Monday, November 17, 2014

More Hope

As you well know by now, this week’s gospel reading (Mt. 25:31-46), the parable of the sheep and goats, is particularly important to me.  It forms the basis of a lot of my theological thinking, and it is the lens through which I see the church, the world, and the interaction between the two.  In truth, it is the passage that forms the basis of how I understand the basic interaction between God and humanity, Christian or not.  It has everything to do with how I understand mission. 
You remember the story.  The Son of Man gathers all of humanity together and separates them as a shepherd separates sheep from goats.  The sheep, gathered at the right hand, are blessed; the goats, gathered at the left, are condemned.  The basis of the judgment has to do with how one has responded to the needs of the poor, giving them food when hungry, drink when thirsty, welcome when lonely, clothing when needed, and whether one has visited them when sick or in prison.  “Truly I tell you,” says the Son of Man, “ just as you did it to one of the least of these who are members of my family, you did it to me.”  The Son of Man and the poor are one.  It is a radical teaching.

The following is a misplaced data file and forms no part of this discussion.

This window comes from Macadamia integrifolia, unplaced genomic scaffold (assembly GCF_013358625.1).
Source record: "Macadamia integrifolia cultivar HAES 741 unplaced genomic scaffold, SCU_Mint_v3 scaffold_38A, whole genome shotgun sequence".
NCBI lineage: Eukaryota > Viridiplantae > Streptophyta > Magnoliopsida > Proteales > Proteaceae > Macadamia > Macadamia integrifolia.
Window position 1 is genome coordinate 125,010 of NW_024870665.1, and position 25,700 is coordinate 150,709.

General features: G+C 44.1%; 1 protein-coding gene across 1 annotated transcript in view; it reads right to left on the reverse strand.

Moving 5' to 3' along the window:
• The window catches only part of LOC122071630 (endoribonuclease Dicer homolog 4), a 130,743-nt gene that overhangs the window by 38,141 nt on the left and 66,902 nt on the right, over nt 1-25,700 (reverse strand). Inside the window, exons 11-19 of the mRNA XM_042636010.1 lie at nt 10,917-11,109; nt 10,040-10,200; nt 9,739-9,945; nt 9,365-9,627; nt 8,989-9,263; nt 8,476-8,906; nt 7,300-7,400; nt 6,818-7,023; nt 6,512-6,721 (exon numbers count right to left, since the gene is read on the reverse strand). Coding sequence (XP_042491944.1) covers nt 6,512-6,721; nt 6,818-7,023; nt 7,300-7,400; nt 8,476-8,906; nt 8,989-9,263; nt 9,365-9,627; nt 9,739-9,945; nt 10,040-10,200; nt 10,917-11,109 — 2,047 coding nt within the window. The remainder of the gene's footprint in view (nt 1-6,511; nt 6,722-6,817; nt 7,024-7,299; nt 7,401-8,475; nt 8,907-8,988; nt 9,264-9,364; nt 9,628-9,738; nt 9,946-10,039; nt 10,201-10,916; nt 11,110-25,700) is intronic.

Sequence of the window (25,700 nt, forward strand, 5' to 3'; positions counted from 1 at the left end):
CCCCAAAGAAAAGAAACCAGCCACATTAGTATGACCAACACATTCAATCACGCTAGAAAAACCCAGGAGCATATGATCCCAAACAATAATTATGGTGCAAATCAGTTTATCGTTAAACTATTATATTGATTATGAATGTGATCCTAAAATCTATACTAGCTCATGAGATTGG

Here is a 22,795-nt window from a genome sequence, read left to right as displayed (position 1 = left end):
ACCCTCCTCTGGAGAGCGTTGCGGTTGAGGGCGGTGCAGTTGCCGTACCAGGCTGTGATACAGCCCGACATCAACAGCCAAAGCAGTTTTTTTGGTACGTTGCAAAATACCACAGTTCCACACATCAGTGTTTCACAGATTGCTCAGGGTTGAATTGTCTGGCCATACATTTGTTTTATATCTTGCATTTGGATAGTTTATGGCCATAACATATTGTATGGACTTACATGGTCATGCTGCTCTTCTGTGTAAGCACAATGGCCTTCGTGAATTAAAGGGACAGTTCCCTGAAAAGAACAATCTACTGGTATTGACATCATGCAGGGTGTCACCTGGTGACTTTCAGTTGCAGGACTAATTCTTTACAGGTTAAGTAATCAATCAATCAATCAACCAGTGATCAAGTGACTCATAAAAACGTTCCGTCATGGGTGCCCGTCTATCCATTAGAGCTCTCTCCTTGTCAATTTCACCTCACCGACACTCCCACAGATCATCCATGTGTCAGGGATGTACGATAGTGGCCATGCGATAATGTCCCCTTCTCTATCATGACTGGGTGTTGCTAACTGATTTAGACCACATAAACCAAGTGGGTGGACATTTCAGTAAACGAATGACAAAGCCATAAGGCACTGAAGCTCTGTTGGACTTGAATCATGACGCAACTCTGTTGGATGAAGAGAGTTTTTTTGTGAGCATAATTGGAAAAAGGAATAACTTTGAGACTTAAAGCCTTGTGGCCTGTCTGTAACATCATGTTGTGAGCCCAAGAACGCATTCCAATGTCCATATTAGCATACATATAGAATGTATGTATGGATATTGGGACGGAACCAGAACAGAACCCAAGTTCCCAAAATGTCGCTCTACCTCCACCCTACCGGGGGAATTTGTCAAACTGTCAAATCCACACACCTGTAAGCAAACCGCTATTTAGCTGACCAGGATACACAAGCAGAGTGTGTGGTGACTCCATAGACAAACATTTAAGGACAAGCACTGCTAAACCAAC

It is also a disturbing teaching, for the opposite is also true.  “Truly I tell you, just as you did not do it to one of the least of these, you did not do it to me.”
And that is a pretty sobering message, or at least it is for me.  I know that I pass many a hungry person on the streets of New York and do not even look in their eyes.  It is rather like fear of looking directly at the face of God perhaps.  The judgment to come ought to cause me sleepless nights.
Sometimes, though, I run across reason to hope.  An article in ENS last week was such an occasion.  Two weeks ago, an Episcopal priest named Mark Sims was arrested and charged with a crime in Ft. Lauderdale.  He was fingerprinted, photographed, and released with a court date on a charge that carries a possible $500 fine and 60 days in jail.  Do you know what the crime was?  It was that he fed homeless people in a city park and he led his congregation to do likewise.